Companies and corporations have realized that rich consumers are the most attractive targets for marketing their products. The upper class' tastes, lifestyles, and preferences, trickle down to become the standard which all consumers seek to emulate. The not so well off consumers can “purchase something new that will speak of their place in the tradition of affluence” [9]. A consumer can have the instant gratification of purchasing a high-ticket item that will help improve their social status.

Emulation is also a core component of 21st century consumerism. As a general trend, regular consumers seek to emulate those who are above them on the social hierarchy. The poor strive to imitate the rich and the rich imitate celebrities and other icons. One needs to look no further than the celebrity endorsement of products to dissuade the notion that the American population makes its own decisions and models itself as a group of individualists.

[edit] Counter arguments

There has always been strong criticism of the anti-consumerist movement. Most of this comes from libertarian thought.[10]

Libertarian criticisms of the anti-consumerist movement are largely based on the perception that it leads to elitism. Namely, libertarians believe that no person should have the right to decide for others what goods are necessary for living and which aren't, or that luxuries are necessarily wasteful, and thus argue that anti-consumerism is a precursor to central planning or a totalitarian society. Twitchell, in his book Living It Up, sarcastically remarked that the logical outcome of the anti-consumerism movement would be a return to the sumptuary laws that existed in ancient Rome and during the Middle Ages, historical periods prior to the era of Karl Marx in the 19th century.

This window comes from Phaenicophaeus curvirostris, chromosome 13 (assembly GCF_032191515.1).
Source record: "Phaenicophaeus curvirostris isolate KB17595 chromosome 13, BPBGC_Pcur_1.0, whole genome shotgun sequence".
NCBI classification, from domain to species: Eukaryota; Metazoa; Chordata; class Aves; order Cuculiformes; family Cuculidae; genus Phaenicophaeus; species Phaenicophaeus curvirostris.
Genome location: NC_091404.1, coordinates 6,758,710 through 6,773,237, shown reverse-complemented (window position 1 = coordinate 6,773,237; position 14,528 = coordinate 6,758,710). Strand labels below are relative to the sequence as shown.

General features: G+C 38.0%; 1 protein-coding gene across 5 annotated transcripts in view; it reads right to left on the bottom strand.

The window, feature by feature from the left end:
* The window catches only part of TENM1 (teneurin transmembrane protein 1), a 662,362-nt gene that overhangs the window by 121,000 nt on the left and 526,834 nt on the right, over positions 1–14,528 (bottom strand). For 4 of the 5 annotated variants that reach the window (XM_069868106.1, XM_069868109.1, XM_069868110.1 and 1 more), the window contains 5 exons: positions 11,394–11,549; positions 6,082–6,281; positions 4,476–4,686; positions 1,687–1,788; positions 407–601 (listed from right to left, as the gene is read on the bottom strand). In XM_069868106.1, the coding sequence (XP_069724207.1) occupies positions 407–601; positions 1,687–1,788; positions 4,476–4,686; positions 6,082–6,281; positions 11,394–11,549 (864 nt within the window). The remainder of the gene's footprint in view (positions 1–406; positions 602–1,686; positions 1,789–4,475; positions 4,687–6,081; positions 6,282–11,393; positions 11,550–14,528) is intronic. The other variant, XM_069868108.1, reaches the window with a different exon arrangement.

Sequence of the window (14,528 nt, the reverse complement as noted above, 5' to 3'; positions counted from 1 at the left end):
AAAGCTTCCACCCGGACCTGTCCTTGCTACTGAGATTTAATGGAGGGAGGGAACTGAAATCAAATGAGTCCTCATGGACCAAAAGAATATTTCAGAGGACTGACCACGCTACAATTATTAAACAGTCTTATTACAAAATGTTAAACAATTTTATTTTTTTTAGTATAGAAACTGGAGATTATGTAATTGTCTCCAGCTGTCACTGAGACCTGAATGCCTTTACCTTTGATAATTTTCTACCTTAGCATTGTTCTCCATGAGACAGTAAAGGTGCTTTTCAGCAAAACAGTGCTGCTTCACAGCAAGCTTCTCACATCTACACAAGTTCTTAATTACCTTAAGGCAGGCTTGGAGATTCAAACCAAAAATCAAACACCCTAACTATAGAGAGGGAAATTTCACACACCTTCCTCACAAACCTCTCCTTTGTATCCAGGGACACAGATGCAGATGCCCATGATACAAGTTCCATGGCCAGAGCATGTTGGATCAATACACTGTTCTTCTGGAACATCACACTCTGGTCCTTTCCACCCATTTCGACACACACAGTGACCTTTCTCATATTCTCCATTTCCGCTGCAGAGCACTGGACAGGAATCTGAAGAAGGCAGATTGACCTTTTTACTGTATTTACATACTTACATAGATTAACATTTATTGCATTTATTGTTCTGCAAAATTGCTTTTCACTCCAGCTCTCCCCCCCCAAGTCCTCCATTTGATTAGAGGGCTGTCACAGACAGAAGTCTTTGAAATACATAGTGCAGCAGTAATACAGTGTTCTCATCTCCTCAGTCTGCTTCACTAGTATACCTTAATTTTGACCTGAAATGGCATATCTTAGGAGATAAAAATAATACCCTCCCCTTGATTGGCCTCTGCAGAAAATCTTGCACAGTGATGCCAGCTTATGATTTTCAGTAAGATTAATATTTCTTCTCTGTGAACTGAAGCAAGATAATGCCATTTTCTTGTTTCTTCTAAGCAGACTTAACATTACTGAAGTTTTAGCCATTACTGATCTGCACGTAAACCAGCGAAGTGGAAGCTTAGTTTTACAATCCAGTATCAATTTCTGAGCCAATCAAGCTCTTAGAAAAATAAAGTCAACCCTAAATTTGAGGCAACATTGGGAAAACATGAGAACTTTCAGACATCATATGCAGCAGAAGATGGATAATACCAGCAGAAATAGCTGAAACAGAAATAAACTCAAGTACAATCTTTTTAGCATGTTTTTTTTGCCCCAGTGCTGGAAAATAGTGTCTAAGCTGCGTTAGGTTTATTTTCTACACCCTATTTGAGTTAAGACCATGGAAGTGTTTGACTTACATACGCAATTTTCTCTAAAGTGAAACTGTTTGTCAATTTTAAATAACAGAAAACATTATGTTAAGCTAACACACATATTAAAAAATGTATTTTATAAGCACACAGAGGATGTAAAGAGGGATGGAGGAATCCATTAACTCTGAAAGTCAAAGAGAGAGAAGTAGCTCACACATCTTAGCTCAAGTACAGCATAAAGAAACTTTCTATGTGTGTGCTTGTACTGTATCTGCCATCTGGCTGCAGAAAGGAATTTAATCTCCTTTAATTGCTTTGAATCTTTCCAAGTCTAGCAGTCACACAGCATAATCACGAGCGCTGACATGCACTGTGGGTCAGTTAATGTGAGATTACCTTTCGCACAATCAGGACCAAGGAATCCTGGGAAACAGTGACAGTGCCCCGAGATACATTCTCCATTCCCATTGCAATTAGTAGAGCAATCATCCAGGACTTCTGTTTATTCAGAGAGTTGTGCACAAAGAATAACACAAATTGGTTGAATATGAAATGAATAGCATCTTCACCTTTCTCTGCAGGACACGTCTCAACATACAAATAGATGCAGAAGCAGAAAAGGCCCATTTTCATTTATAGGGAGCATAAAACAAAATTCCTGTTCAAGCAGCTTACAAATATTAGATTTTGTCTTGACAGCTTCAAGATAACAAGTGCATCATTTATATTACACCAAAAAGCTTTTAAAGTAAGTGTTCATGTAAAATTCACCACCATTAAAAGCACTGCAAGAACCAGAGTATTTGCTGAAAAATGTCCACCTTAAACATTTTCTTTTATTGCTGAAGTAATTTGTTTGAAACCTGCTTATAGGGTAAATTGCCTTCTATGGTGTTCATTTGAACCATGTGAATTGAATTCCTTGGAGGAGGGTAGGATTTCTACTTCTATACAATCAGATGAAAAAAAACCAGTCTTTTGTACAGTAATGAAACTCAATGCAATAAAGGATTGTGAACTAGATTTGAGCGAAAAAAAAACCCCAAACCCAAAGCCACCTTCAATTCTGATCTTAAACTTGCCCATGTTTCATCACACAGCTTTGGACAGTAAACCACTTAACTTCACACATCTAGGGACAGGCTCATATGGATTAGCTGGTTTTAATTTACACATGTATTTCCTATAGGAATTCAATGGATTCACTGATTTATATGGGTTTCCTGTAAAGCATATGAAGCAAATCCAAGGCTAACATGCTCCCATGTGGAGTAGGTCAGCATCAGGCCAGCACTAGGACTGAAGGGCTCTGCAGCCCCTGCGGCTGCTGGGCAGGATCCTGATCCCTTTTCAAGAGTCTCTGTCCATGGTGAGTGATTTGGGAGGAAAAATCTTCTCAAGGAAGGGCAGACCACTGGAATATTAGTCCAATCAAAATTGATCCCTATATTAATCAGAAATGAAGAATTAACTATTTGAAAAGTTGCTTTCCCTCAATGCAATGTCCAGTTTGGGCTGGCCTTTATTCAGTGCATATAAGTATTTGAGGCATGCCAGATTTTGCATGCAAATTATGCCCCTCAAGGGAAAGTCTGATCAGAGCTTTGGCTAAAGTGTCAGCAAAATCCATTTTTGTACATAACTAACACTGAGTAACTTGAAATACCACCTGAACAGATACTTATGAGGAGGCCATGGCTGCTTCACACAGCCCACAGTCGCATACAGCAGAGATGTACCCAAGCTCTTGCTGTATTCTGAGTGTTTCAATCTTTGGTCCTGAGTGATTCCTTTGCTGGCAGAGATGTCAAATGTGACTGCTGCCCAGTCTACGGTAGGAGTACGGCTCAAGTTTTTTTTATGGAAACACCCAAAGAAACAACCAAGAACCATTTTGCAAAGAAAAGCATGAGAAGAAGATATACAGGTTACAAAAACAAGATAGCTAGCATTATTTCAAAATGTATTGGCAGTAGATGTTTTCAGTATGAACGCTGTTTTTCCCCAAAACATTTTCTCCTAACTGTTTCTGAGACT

[edit] See also

[edit] References

  1. ^ Veblen, Thorstein (1899): The Theory of the Leisure Class: an economic study of institutions, Dover Publications, Mineola, N.Y., 1994, ISBN 0-486-28062-4. (also available: Project Gutenberg e-text)
  2. ^ See for example: Janet Luhrs's "The Simple Living Guide" (NY: Broadway Books, 1997); Joe Dominquez, Vicki Robin et al, "Your Money or Your Life" (NY: Penguin Group USA, 2008)
  3. ^ See for example: Alan Durning, "How Much is Enough: The Consumer Society and the Future of the Earth" (NY: W.W. Norton, 1992)
  4. ^ See for example: Paul Roberts, "The End of Food" (NY: Houghton Mifflin, 2008); Michael Shuman, "The Small-mart Revolution" (San Francisco: Berrett-Koehler Publishers, 2007)